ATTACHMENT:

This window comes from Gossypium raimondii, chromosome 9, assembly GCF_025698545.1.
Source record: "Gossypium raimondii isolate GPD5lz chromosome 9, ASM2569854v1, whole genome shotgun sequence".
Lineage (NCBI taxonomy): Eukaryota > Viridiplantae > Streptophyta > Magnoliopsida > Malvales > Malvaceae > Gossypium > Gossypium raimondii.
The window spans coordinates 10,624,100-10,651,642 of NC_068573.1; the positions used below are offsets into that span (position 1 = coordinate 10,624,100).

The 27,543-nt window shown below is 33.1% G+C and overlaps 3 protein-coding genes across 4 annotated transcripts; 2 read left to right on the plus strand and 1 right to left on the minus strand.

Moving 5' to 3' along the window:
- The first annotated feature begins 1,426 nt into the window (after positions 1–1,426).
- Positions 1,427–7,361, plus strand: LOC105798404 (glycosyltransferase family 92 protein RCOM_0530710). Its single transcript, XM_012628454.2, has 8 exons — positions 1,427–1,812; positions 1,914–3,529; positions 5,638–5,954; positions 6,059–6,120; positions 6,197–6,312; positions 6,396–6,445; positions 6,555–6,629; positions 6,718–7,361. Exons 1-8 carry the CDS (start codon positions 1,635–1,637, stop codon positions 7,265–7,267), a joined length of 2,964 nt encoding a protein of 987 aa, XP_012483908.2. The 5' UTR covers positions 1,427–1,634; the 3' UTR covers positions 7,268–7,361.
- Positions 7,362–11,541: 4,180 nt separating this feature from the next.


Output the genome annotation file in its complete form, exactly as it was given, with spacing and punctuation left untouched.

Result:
This window comes from Gossypium raimondii, chromosome 9, assembly GCF_025698545.1.
Source record: "Gossypium raimondii isolate GPD5lz chromosome 9, ASM2569854v1, whole genome shotgun sequence".
Lineage (NCBI taxonomy): Eukaryota > Viridiplantae > Streptophyta > Magnoliopsida > Malvales > Malvaceae > Gossypium > Gossypium raimondii.
The window spans coordinates 10,624,100-10,651,642 of NC_068573.1; the positions used below are offsets into that span (position 1 = coordinate 10,624,100).

The 27,543-nt window shown below is 33.1% G+C and overlaps 3 protein-coding genes across 4 annotated transcripts; 2 read left to right on the plus strand and 1 right to left on the minus strand.

Moving 5' to 3' along the window:
- The first annotated feature begins 1,426 nt into the window (after positions 1–1,426).
- Positions 1,427–7,361, plus strand: LOC105798404 (glycosyltransferase family 92 protein RCOM_0530710). Its single transcript, XM_012628454.2, has 8 exons — positions 1,427–1,812; positions 1,914–3,529; positions 5,638–5,954; positions 6,059–6,120; positions 6,197–6,312; positions 6,396–6,445; positions 6,555–6,629; positions 6,718–7,361. Exons 1-8 carry the CDS (start codon positions 1,635–1,637, stop codon positions 7,265–7,267), a joined length of 2,964 nt encoding a protein of 987 aa, XP_012483908.2. The 5' UTR covers positions 1,427–1,634; the 3' UTR covers positions 7,268–7,361.
- Positions 7,362–11,541: 4,180 nt separating this feature from the next.